• Forbesopomus : The genus Forbesopomus only includes the species Forbesopomus atalanta, which is endemic to Lake Lanao in Mindanao (Philippines).
  • Lanistes : 43 species in Senegal, Gambia, Guinea-Bissau, Guinea, Sierra Leone, Liberia, Ivory Coast, Ghana, Togo, Benin, Nigeria, Niger, Cameroon, Equatorial Guinea, Gabon, Congo, Angola, Democratic Republic of the Congo, Zambia, Zimbabwe, Mozambique, Malawi, Tanzania, Uganda, Kenya, Somali, Ethiopia, South Sudan, Sudan, Egypt and Zanzibar and Madagascar
  • Marisa : 2 species in Venezuela, Guyana, Suriname, Eastern Bolivia, Brazil, Paraguay
  • Pila : The genus Pila occurs both in Africa and in Asia, each with its own species.
    • 9 African species in Senegal, Gambia, Guinea-Bissau, Guinea, Sierra Leone, Liberia, Ivory Coast, Ghana, Togo, Benin, Nigeria, Niger, Cameroon, Equatorial Guinea, Gabon, Congo, Democratic Republic of the Congo, Zambia, Zimbabwe, Mozambique , Malawi, Tanzania, Uganda, Kenya, Somali, Ethiopia, South Sudan, Sudan, Egypt and Madagascar
    • 19 Asian species in India, Sri Lanka, Bangladesh, Myanmar, Thailand, Laos, Cambodia, Vietnam, Malaysia, Sumatra, Java, Borneo, Sulawesi, Philippines
  • Pomacea : 89 species in Florida, Cuba, Dominican Republic, southern Mexico, Guatemala, Belize, Honduras, El Salvador, Nicaragua, Cosa Rica, Panama, Colombia, Ecuador, Venezuela, Guyana, Suriname, French Guiana, Brazil, Peru ( Lowlands), Bolivia, Paraguay, Montevideo, Northern Argentina
  • Saulea : Only one species ( Saulea vitrea (Born 1778) Gray 1861) is present in West Africa.

Individual evidence

  1. a b R. H. Cowie: The recent apple snails of Africa and Asia (Mollusca: Gastropoda: Ampullariidae: Afropomus, Forbesopomus, Lanistes, Pila, Saulea): a nomenclatural and type catalog. The apple snails of the Americas: addenda and corrigenda.- Zootaxa. 2015 Mar 27; 3940: 1-92 .
  2. IW Ramnarine (2003): Induction of spawning and artificial incubation of eggs in the edible snail Pomacea Urceus (Muller) .- Aquaculture 215 (1-4), 163-166 .
  3. Machfudz Djajasamita (1987): The apple snail Pila ampullacea: its food and Reproduction (Gastropoda: Ampullariidae) or Keong Gongdang Pila ampullacea: Makanan dan reproduksinya (Gastropda: Ampullaitoae) .- Berita Biologi (7) Oct. 1987 342 - 346 .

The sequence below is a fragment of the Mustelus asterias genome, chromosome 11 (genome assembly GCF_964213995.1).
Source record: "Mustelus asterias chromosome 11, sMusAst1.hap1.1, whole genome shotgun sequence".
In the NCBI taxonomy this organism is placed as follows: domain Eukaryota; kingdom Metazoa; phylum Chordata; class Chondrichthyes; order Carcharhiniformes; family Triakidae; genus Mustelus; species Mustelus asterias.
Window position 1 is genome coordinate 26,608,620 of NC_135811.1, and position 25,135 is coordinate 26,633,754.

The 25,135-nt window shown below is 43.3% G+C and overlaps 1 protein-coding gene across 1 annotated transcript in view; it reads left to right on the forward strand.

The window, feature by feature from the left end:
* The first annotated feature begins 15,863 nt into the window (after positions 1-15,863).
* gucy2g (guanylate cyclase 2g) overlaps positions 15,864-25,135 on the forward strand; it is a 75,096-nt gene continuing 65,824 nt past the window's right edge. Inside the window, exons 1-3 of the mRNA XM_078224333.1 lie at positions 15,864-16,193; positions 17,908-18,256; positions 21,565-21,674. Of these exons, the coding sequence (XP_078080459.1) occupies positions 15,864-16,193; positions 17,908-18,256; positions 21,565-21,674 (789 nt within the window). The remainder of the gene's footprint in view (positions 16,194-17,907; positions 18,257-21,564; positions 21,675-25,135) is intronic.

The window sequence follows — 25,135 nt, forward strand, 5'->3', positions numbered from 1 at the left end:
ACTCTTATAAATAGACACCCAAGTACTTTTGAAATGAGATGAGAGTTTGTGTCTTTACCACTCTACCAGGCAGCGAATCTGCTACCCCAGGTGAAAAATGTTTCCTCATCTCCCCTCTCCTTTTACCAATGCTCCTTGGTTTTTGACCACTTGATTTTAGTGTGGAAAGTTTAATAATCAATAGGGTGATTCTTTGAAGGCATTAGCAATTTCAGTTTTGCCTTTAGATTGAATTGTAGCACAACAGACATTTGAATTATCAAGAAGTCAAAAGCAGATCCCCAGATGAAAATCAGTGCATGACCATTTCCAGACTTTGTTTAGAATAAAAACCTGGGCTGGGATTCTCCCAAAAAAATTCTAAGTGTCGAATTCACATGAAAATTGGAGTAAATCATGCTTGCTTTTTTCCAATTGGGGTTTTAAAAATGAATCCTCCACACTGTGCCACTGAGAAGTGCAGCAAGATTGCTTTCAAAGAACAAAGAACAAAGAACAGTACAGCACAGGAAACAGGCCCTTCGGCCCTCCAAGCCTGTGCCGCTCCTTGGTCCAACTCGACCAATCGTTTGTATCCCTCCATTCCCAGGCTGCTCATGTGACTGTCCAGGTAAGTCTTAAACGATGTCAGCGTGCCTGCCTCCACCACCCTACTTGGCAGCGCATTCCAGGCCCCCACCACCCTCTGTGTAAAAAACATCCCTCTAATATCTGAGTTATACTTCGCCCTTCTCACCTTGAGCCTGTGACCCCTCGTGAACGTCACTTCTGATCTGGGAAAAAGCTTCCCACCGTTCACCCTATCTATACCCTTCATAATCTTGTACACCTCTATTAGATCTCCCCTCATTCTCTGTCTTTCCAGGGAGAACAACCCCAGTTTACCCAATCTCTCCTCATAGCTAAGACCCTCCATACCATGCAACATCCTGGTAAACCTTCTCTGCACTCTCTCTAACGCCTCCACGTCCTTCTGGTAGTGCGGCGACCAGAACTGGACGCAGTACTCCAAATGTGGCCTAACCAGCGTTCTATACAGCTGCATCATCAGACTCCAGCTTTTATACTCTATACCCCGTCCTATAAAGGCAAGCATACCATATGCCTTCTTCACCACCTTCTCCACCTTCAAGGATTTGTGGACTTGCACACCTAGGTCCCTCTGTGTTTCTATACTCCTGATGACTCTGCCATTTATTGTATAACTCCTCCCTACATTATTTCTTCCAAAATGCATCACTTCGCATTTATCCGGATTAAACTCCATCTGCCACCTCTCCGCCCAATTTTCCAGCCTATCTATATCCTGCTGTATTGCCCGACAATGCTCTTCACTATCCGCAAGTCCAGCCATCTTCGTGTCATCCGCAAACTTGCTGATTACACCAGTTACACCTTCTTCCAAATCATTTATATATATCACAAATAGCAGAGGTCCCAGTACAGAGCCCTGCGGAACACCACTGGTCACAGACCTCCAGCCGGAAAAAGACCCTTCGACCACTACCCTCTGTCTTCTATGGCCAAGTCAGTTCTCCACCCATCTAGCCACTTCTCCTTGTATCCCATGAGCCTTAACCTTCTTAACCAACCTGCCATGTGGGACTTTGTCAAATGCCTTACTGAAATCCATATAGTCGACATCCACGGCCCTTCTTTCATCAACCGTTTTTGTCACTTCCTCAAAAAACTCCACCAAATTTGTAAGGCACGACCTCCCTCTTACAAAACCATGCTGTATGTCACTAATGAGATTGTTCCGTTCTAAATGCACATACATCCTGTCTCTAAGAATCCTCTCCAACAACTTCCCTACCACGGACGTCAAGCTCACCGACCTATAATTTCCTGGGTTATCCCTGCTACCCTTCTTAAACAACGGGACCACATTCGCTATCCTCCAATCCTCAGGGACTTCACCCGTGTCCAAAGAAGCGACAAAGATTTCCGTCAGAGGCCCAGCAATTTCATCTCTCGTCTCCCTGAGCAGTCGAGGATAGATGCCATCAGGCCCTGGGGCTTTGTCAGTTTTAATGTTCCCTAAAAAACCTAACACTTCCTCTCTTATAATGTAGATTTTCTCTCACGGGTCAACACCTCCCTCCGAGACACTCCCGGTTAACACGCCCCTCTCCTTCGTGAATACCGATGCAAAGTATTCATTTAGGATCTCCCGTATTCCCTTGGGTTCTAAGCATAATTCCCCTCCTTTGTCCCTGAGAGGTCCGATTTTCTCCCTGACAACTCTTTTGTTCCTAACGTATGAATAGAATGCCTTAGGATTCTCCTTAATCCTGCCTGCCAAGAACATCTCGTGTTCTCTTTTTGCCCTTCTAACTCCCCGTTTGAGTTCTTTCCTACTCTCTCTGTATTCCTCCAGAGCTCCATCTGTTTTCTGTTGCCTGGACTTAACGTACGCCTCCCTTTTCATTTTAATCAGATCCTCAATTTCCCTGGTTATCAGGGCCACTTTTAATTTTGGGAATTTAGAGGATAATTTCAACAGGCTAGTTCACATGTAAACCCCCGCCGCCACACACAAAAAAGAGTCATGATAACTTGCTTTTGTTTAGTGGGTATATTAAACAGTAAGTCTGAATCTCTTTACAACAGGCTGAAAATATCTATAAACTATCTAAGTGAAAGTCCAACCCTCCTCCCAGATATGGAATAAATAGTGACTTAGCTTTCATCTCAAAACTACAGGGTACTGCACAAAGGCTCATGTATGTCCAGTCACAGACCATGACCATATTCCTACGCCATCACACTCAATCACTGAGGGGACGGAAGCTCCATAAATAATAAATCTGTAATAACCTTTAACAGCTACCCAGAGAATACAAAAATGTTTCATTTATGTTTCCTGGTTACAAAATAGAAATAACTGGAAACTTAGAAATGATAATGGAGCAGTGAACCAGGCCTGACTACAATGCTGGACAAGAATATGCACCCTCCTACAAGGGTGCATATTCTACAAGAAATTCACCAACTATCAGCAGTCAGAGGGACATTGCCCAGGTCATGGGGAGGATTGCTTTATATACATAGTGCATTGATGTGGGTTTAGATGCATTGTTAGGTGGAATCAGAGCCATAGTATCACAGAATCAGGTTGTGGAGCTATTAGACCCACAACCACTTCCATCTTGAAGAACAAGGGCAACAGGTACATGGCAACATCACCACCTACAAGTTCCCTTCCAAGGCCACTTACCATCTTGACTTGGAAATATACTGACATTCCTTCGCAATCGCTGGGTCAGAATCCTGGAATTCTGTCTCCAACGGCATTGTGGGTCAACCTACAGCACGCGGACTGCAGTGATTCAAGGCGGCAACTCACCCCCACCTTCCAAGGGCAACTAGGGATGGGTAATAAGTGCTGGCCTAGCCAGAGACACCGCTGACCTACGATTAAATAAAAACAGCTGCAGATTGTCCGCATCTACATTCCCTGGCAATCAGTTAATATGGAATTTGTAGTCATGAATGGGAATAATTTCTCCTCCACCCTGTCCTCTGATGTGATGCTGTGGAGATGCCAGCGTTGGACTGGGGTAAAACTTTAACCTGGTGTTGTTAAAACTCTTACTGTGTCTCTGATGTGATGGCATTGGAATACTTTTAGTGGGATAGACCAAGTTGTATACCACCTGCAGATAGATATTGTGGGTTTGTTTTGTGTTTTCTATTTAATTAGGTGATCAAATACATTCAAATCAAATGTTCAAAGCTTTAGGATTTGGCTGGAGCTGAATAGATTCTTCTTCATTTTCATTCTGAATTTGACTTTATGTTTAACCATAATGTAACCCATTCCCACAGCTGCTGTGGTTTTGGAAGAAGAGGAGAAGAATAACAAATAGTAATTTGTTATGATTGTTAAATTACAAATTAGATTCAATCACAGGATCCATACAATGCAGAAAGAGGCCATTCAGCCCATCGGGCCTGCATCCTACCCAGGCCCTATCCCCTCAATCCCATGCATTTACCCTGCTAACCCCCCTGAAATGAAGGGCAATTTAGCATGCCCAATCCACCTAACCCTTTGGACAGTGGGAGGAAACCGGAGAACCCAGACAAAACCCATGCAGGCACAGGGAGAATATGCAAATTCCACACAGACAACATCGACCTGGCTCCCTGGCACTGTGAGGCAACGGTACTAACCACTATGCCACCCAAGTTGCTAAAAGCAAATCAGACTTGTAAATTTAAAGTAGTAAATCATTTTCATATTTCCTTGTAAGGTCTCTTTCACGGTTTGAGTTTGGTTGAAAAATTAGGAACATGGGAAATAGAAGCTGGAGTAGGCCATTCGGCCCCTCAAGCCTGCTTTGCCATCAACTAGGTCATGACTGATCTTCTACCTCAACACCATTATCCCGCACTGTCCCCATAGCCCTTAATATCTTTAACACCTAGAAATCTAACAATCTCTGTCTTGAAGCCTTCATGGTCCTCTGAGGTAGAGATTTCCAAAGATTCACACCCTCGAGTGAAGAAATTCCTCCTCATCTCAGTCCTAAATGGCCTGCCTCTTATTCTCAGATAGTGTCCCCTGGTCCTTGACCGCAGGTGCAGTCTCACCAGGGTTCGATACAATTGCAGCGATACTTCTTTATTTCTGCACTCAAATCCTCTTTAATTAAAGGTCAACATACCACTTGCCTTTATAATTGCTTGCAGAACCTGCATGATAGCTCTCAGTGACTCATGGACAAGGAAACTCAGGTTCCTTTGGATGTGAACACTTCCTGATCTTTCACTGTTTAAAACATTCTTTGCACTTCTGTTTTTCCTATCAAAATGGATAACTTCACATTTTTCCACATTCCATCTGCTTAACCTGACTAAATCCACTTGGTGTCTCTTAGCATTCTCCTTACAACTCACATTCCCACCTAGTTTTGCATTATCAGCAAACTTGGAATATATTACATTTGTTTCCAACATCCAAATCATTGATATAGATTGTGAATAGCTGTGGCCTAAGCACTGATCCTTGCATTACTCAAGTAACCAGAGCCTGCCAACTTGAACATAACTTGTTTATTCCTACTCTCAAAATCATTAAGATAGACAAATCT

4. ^ EY Low, SK Tan and TH Ng (2013): Pila conica (Wood, 1828), or Pila scutata (Mousson, 1848)? The correct name for the native apple snail of Singapore (Gastropoda: Ampullariidae) .- Nature in Singapore 2013 6: 55-60 .
  6. ^ RH Cowie (2002): Apple Snails (Ampullariidae) as Crop Pests: Their Biology, Impacts and Management . In: GM Barker (Ed.): Molluscs as Crop Pests . S. 145-192 .
  7. ^ I. Kenji (2002): Environmental factors influencing overwintering success of the golden apple snail, Pomacea canaliculata (Gastropoda: Ampullariidae), in the northernmost population of Japan.- Applied Entomology and Zoology 37 (4), 655-661 .
  8. MDR: The Tricks of Survival ( Memento from January 17, 2017 in the Internet Archive )
  9. EFSA Scientific Opinion on the evaluation of the pest risk analysis on Pomacea insularum, the island apple snail, prepared by the Spanish Ministry of Environment and Rural and Marine Affairs
  10. Implementing decision of the Commission of November 8, 2012 regarding measures to protect against the introduction of the genus Pomacea (Perry) into the EU and its spread in the EU (PDF)
  11. Hollingsworth, RG and Cowie, RH: Apple snails as disease vectors. AGRIS record, 2006. online


  • Maike Wilstermann-Hildebrand: Apple snails. The family of the Ampullariidae . Nature and Animal, Münster 2009, ISBN 978-3-86659-128-8 .

Web links

Commons : Apple snails  - Collection of images, videos, and audio files